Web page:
About Us

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Quakertown Alive! is your local nationally accredited Main Street program. Founded in 1998, then certified in 1999, our mission is to create strong broad-based partnerships that provide the leadership and resources necessary for a successful revitalization effort in downtown Quakertown, PA, resulting in an enhanced quality of life for all in and around the Borough.

Ultimately, the purpose of Main Street is to increase the value of downtown: the value of buildings, certainly, but also the value of businesses, value to the city as a source of tax revenues, value to the customers, value to citizens throughout the community, even value of the downtown for those who aren’t even born yet. The active involvement of volunteers build a sense of ownership to Main Street, which makes investment numbers so strong. If you had to pay volunteers what they are worth, the leverage of public investment wouldn’t look nearly as good. Local businesses provide a financial boost as more of their sales revenue remains in the community, in comparison to chain stores. In downtown, one couple renting an apartment for $750 a month will spend more than $9,000 a year in the immediate downtown area.

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Officers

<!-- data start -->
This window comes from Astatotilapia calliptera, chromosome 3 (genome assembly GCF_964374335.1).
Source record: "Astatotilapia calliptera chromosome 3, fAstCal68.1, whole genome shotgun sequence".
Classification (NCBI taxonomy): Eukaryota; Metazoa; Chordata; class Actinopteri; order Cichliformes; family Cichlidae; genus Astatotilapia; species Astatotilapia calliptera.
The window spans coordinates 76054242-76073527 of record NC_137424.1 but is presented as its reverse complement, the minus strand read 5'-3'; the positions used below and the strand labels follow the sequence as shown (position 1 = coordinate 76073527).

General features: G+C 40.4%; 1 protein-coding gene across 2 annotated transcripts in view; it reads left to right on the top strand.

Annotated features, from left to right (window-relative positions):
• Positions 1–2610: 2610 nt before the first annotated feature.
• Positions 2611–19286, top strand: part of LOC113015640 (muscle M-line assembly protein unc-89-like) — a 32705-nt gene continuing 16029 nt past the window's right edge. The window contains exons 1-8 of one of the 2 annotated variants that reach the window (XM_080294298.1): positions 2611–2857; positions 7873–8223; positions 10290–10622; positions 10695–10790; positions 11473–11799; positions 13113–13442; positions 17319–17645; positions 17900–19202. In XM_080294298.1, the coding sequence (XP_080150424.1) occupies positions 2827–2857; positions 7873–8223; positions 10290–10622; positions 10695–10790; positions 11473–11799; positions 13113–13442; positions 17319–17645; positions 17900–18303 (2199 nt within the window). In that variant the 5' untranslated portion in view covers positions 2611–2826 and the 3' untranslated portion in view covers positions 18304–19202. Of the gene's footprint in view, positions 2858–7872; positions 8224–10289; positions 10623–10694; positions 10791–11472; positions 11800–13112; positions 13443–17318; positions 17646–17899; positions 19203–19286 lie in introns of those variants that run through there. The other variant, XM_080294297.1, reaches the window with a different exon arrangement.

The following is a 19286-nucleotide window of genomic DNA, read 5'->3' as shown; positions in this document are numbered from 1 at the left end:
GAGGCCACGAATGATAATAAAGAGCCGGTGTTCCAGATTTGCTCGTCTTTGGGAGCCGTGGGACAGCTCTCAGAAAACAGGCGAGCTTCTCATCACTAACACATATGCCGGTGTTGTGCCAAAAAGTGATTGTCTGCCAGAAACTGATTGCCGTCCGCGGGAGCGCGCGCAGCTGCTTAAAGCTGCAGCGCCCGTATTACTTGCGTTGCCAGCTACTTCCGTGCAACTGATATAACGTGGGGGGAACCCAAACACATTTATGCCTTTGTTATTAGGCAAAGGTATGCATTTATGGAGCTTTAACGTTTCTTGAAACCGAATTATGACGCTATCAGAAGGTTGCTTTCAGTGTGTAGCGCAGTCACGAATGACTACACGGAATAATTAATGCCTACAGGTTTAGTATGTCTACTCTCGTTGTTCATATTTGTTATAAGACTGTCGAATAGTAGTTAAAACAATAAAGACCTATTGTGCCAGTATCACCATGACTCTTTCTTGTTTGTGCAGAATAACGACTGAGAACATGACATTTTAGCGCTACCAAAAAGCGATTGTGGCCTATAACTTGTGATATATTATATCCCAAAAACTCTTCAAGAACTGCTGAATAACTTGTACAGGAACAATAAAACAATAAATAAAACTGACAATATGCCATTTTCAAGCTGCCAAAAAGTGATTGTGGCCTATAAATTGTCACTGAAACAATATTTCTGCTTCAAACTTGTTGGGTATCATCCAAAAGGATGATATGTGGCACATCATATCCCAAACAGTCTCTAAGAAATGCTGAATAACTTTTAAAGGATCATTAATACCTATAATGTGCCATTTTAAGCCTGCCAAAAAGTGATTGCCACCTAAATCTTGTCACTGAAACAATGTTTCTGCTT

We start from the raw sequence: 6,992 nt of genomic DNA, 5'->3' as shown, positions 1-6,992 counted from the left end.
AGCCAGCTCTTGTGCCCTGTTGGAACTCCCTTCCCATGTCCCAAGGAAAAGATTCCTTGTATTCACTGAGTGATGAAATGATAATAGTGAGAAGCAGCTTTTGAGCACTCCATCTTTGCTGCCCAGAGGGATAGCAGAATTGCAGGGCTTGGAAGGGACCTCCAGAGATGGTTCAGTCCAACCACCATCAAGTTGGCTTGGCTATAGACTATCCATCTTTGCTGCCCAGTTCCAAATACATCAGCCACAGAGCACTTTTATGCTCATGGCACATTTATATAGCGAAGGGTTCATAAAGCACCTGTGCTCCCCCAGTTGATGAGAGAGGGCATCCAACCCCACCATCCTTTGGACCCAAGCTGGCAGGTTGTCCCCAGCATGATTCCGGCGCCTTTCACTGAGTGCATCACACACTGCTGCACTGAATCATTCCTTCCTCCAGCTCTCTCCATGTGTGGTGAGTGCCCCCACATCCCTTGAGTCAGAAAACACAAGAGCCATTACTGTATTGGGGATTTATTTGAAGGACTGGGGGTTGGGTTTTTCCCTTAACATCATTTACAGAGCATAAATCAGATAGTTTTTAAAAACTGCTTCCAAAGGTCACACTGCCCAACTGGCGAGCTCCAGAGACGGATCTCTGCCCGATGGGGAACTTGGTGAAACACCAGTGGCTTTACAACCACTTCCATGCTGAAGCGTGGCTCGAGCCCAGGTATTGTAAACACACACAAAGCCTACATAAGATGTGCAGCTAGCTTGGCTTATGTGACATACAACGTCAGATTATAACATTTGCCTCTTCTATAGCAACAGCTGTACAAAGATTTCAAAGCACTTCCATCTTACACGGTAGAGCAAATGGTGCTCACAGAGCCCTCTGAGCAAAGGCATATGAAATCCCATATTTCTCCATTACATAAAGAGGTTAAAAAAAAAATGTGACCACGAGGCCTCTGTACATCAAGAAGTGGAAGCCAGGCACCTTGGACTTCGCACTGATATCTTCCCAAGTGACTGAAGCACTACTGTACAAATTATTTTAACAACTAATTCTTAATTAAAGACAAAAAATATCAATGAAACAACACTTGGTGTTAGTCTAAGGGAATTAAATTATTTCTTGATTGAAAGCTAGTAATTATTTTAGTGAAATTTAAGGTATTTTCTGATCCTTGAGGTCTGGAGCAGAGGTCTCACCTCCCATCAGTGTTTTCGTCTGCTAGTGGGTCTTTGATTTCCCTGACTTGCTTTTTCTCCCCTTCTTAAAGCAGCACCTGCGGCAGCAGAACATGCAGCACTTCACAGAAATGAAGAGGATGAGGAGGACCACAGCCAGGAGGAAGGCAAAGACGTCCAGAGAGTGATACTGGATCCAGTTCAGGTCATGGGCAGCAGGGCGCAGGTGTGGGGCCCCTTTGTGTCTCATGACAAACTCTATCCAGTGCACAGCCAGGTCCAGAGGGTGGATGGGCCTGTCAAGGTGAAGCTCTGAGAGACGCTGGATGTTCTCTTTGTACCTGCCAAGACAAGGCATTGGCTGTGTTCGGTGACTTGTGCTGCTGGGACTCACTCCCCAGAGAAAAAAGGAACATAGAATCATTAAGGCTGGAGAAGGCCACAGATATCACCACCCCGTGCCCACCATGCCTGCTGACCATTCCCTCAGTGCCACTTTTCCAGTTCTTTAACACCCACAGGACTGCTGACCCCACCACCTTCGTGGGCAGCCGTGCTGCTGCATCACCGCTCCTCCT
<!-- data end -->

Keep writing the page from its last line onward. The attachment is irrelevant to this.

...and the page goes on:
Directors 

 Paul Rose, President

Jann Paulovitz, Vice President

Sherrie Rotenberger, Secretary

Cheri Freeh, Treasurer

Naomi Naylor

Scott Orzehoski

Michael Johnson

Jane Hunt

 

Zachary Irick

Lynda Ulrich

Danielle Bodnar

Sara Friedman

Bob Podraza

Main Street Manager

Naomi Naylor 

Administrative Assistant

Michele Buono

Full Board Member Profiles

Our Vision & Mission

 MISSION STATEMENT

Quakertown Alive! seeks to enhance life in our community through continuing development of a thriving downtown center.  Dedicated volunteers and strong broad-based partnerships serve as a catalyst for our non-profit organization to lead Quakertown forward.

VISION STATEMENT

Welcoming Community and Regional Destination:

Quakertown Alive! will enhance the quality of life for our community and bring regional visitors to our downtown.  We accomplish this by sustaining current amenities, embracing the growing diversification of the town, and attracting new commercial, retail, recreational, cultural, and social activities to serve the residents of the Borough of Quakertown and the surrounding communities.  We leverage our strengths including recreational areas; historical landmarks; proximity to County and State Park lands, regional trails, economic hubs, and sporting facilities; and our reputation for a safe welcoming downtown.

Recreational Environment:

We encourage the safe utilization of our parks and public lands.  We seek and support businesses that have the products, services, and knowledge to meet the needs of local residents and regional visitors.  We encourage the growth of a pet-friendly environment in all facilities. 

A Heritage Development Environment:

The central business district actively supports programs for historic preservation and education.  The environment is strengthened by a commitment to visitor hospitality and unique retail opportunities including a renowned antique district.

Cultural Environment: